- Prof. Anat Yarden
- Dr. Tom Bielik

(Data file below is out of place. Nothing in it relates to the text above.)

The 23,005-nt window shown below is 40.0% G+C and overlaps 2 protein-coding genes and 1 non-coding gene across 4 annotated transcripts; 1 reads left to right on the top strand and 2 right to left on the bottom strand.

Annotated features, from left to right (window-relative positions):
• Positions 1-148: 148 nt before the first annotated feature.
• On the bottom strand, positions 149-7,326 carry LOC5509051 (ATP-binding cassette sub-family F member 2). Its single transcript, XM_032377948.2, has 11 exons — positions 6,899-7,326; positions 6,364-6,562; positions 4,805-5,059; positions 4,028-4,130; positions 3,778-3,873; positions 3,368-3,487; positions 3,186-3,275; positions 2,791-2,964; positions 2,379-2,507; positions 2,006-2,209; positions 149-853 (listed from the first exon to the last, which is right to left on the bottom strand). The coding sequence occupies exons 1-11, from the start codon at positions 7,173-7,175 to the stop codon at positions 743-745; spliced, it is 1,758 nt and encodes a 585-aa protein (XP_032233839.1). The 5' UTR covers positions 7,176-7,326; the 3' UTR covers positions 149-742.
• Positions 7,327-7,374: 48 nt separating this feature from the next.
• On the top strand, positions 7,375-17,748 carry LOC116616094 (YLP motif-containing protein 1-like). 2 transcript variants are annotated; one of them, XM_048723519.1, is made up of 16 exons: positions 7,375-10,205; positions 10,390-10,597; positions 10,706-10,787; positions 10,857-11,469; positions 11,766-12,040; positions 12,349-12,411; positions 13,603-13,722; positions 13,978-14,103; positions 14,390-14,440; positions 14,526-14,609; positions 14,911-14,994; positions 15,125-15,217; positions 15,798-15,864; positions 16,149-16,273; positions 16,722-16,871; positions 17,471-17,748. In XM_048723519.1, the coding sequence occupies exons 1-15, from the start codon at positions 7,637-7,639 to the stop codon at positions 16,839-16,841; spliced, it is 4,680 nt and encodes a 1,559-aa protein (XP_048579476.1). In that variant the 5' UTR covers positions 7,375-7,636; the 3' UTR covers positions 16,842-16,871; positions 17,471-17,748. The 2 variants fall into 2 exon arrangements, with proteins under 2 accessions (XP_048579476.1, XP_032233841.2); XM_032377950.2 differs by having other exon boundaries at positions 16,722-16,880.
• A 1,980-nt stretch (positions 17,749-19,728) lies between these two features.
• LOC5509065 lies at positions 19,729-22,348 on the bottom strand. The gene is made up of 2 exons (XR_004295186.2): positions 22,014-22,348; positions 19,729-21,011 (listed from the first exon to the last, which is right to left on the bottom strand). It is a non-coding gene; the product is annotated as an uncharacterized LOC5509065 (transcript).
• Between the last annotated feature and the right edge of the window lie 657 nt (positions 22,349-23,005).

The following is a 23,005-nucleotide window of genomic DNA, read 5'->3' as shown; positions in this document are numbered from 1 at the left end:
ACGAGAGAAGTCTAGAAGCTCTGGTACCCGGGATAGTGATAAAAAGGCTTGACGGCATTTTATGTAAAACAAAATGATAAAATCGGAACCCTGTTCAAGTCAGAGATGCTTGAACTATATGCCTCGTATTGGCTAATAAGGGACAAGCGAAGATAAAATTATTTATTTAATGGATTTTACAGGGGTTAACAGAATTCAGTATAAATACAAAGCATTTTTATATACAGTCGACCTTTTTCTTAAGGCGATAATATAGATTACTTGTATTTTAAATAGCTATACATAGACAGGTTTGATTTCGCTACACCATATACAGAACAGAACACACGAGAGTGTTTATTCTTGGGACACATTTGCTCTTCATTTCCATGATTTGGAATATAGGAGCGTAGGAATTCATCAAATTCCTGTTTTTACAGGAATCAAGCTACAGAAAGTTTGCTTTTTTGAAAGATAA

Asking questions is a fundamental scientific practice which can direct students’ learning and knowledge construction, foster communication, assist self-evaluation of their understanding, and increase their motivation and curiosity. Authentic scientific inquiry provides an opportunity for developing the ability of students to ask questions, and enables students to practice their use of scientific language. In this study we set to characterize the development of the ability to ask questions exhibited by students participating in the ‘Bio-Tech’ inquiry-oriented program. Our research question is: How does the participation in the Bio-Tech program influence students’ ability to ask questions? To this end the study is focused on possible changes in the percentage of researchable questions, on questions regarding an experiment presented to the students in a popular article, and on the ability of students to use scientific metalanguage in their questions. Our research population includes 11th-grade biotechnology students, some of whom are participants in the Bio-Tech program. Our results indicate that participation in the Bio-Tech program contributes to the students’ ability to ask questions – primarily to their ability to use scientific terms and metalanguage, and to focus their questions on the experimental process described in a popular scientific article. These are crucial factors in advancing the teaching and learning of science in general, and of this practice in inquiry-oriented educational programs in particular.